I, on the other hand, lived on downtrodden Main Street right next door to a mortuary. My mom worked long, hard hours trying to support my siblings and me. We'd moved to town right before my Junior year, so I was an interloper on long-established circles of friends. I had very short, multi-colored hair; Paul's friends preferred hanging out with people who had that chlorine-platinum thing going on.

My few friends liked Paul, but they were way too busy to pay much attention to him. Adele, Traci, Janice, and I were the entire yearbook staff that year; our advisor had quit, and in the vacuum, we four co-editors ran the show. In the days before computer layouts, we spent tons of unsupervised time with those big, blue-lined sheets putting together a yearbook for a high school of 2,000 students. We took almost all of the candid shots (many we staged), developed them ourselves in the darkroom, and wrote every bit of the copy. I don't know how we had keys to that yearbook room, or how the school let us do all this on our own, but we did, and we pulled many an all-nighter making those publication deadlines all by our teenaged selves.

So I was either working on the yearbook or hanging out with Paul all year long. Paul and I talked about books, Carl Sagan, and music. I'd sit next to him while he played Bach's Two-Part Inventions on his mother's little spinet piano. He taught me how to drive, first in a golf cart, and then in his ancient station wagon. We golfed straight through the winter (he could play for free). We watched the entire eight hours of the BBC's production of Nicholas Nickleby with Roger Rees on PBS, completely riveted. Paul was the best.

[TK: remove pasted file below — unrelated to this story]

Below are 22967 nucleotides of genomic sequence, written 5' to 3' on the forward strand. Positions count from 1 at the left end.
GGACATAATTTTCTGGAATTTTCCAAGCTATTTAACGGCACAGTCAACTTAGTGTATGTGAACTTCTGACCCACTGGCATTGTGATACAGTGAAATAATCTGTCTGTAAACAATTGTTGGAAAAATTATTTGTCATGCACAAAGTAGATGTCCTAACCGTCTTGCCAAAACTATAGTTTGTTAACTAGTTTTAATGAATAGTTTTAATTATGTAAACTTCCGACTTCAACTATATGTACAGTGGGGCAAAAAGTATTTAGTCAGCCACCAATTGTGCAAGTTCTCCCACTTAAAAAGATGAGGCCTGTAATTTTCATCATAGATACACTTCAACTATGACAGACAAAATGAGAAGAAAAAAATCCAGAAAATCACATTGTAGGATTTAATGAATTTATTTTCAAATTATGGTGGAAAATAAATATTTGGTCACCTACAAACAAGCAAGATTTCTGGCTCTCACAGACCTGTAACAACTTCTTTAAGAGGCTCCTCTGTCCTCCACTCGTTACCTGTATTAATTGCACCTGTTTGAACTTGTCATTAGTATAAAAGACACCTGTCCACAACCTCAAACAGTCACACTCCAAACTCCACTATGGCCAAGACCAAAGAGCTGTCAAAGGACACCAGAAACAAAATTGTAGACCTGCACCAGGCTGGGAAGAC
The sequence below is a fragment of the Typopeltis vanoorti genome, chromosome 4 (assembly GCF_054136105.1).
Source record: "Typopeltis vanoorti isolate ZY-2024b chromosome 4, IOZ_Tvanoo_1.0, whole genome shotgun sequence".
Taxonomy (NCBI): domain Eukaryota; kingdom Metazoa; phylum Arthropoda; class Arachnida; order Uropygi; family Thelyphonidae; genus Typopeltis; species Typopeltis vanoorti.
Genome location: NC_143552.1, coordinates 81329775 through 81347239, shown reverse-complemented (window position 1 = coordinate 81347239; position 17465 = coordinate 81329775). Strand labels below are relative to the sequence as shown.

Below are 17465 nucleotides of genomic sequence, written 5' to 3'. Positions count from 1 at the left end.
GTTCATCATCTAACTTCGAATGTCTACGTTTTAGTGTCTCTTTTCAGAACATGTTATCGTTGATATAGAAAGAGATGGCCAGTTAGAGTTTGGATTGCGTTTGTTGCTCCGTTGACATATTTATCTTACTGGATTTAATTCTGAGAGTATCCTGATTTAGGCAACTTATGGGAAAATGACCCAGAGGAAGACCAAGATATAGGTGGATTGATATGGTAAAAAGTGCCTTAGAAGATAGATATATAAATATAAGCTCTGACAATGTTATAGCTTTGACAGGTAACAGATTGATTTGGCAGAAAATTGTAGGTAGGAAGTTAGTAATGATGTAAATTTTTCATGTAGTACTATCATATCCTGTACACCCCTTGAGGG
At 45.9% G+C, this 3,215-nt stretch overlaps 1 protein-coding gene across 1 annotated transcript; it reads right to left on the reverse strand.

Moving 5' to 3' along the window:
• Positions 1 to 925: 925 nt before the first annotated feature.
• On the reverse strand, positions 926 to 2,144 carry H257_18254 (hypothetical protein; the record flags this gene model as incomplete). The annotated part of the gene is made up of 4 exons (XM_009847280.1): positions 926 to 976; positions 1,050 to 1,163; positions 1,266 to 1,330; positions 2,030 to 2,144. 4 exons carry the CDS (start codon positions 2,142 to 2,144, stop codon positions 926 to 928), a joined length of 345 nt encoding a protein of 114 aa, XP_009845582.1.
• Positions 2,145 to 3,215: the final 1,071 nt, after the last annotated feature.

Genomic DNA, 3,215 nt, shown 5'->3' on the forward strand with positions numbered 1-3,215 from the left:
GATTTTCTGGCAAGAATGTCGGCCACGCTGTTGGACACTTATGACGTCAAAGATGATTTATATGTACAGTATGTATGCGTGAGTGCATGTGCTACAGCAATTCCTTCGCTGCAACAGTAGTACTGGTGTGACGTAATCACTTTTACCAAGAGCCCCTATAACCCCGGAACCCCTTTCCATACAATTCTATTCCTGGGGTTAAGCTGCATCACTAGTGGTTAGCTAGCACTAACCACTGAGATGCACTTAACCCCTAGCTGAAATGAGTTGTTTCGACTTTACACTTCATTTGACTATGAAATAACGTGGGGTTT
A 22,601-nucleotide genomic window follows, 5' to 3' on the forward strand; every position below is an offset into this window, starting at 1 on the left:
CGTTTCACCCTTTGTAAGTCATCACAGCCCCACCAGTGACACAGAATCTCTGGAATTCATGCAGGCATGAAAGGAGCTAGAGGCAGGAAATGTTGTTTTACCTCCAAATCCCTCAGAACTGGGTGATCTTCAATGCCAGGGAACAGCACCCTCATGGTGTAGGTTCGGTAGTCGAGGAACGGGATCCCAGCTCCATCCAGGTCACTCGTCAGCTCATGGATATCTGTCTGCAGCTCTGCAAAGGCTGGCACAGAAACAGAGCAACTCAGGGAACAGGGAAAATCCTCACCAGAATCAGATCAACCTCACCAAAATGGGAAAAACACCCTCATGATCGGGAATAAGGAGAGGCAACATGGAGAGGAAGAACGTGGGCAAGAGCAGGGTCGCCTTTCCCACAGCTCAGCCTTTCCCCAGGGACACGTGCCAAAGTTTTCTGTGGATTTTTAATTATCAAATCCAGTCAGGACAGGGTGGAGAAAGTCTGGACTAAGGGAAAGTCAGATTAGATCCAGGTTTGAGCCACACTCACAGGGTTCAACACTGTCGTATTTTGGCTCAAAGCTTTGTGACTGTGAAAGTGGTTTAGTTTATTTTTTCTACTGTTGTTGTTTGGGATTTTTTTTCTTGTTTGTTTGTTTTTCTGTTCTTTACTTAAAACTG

Prom time came around; though outwardly a rebel, I was enough of a romantic to know that I had to get to Prom at least once in my life. I searched high and low for an atypical dress that I could afford, not wanting any pastel taffeta or satin touching my person. I finally found a Grecian-style white dress with a cool beaded clasp at the shoulder--very different, and very flattering. I put it on layaway. A few housecleanings and babysitting jobs later, it was mine.

Paul had no money to rent evening clothes. He was too busy with sports to have a job, and his parents weren't the type to hand out cash to him, like, ever. So he ended up wearing his only suit: a horrible denim-colored polyester number with Western detailing. But he was handsome and hilarious; I didn't mind.

Limo? Oh, no. But we didn't have to go in Paul's station wagon, with the vinyl seats so weathered they had petrified and cracked, exposing yellowed, crumbling foam. No, for Prom, Paul's mom graciously loaned him her K-Car--a nice, Reliant automobile, with burgundy velour interior. We were stylin,' folks.

Paul did scrounge up money for a gorgeous corsage: gardenias, my favorite flower in all the world. They looked perfect with my long, white dress.